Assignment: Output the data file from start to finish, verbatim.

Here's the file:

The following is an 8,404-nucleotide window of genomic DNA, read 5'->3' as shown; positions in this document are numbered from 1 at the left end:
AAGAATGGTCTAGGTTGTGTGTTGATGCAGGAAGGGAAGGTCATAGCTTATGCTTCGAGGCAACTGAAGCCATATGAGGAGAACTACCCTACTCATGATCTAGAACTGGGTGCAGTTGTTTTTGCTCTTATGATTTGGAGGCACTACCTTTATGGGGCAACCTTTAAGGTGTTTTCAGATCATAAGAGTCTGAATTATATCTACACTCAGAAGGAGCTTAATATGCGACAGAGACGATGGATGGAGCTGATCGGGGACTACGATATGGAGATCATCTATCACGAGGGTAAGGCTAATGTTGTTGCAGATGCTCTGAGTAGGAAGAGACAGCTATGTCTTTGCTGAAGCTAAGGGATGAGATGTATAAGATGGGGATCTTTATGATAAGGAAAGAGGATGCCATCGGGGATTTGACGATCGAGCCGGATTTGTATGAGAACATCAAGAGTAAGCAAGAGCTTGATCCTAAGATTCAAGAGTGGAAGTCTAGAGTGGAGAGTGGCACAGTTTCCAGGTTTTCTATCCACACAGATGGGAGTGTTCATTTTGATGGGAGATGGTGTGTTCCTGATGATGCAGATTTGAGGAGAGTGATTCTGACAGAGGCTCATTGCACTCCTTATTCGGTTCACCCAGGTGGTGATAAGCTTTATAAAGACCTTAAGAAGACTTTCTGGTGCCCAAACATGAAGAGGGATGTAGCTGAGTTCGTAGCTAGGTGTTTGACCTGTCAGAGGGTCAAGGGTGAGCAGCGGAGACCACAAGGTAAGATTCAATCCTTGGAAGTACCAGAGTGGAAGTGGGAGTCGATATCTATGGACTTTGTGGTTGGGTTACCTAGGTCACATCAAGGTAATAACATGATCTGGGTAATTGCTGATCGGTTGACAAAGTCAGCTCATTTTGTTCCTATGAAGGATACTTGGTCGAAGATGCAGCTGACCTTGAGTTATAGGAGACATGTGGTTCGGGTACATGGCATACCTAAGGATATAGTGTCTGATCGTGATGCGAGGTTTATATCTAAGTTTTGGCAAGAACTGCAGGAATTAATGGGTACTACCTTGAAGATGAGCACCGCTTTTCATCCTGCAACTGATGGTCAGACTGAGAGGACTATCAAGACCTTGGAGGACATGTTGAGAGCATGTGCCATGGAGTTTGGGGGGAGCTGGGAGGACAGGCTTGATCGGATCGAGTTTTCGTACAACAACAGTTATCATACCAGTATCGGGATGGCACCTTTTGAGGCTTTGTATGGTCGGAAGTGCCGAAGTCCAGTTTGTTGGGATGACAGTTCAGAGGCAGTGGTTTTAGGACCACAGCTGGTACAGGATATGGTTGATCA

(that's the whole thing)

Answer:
The following is an 8,404-nucleotide window of genomic DNA, read 5'->3' as shown; positions in this document are numbered from 1 at the left end:
AAGAATGGTCTAGGTTGTGTGTTGATGCAGGAAGGGAAGGTCATAGCTTATGCTTCGAGGCAACTGAAGCCATATGAGGAGAACTACCCTACTCATGATCTAGAACTGGGTGCAGTTGTTTTTGCTCTTATGATTTGGAGGCACTACCTTTATGGGGCAACCTTTAAGGTGTTTTCAGATCATAAGAGTCTGAATTATATCTACACTCAGAAGGAGCTTAATATGCGACAGAGACGATGGATGGAGCTGATCGGGGACTACGATATGGAGATCATCTATCACGAGGGTAAGGCTAATGTTGTTGCAGATGCTCTGAGTAGGAAGAGACAGCTATGTCTTTGCTGAAGCTAAGGGATGAGATGTATAAGATGGGGATCTTTATGATAAGGAAAGAGGATGCCATCGGGGATTTGACGATCGAGCCGGATTTGTATGAGAACATCAAGAGTAAGCAAGAGCTTGATCCTAAGATTCAAGAGTGGAAGTCTAGAGTGGAGAGTGGCACAGTTTCCAGGTTTTCTATCCACACAGATGGGAGTGTTCATTTTGATGGGAGATGGTGTGTTCCTGATGATGCAGATTTGAGGAGAGTGATTCTGACAGAGGCTCATTGCACTCCTTATTCGGTTCACCCAGGTGGTGATAAGCTTTATAAAGACCTTAAGAAGACTTTCTGGTGCCCAAACATGAAGAGGGATGTAGCTGAGTTCGTAGCTAGGTGTTTGACCTGTCAGAGGGTCAAGGGTGAGCAGCGGAGACCACAAGGTAAGATTCAATCCTTGGAAGTACCAGAGTGGAAGTGGGAGTCGATATCTATGGACTTTGTGGTTGGGTTACCTAGGTCACATCAAGGTAATAACATGATCTGGGTAATTGCTGATCGGTTGACAAAGTCAGCTCATTTTGTTCCTATGAAGGATACTTGGTCGAAGATGCAGCTGACCTTGAGTTATAGGAGACATGTGGTTCGGGTACATGGCATACCTAAGGATATAGTGTCTGATCGTGATGCGAGGTTTATATCTAAGTTTTGGCAAGAACTGCAGGAATTAATGGGTACTACCTTGAAGATGAGCACCGCTTTTCATCCTGCAACTGATGGTCAGACTGAGAGGACTATCAAGACCTTGGAGGACATGTTGAGAGCATGTGCCATGGAGTTTGGGGGGAGCTGGGAGGACAGGCTTGATCGGATCGAGTTTTCGTACAACAACAGTTATCATACCAGTATCGGGATGGCACCTTTTGAGGCTTTGTATGGTCGGAAGTGCCGAAGTCCAGTTTGTTGGGATGACAGTTCAGAGGCAGTGGTTTTAGGACCACAGCTGGTACAGGATATGGTTGATCA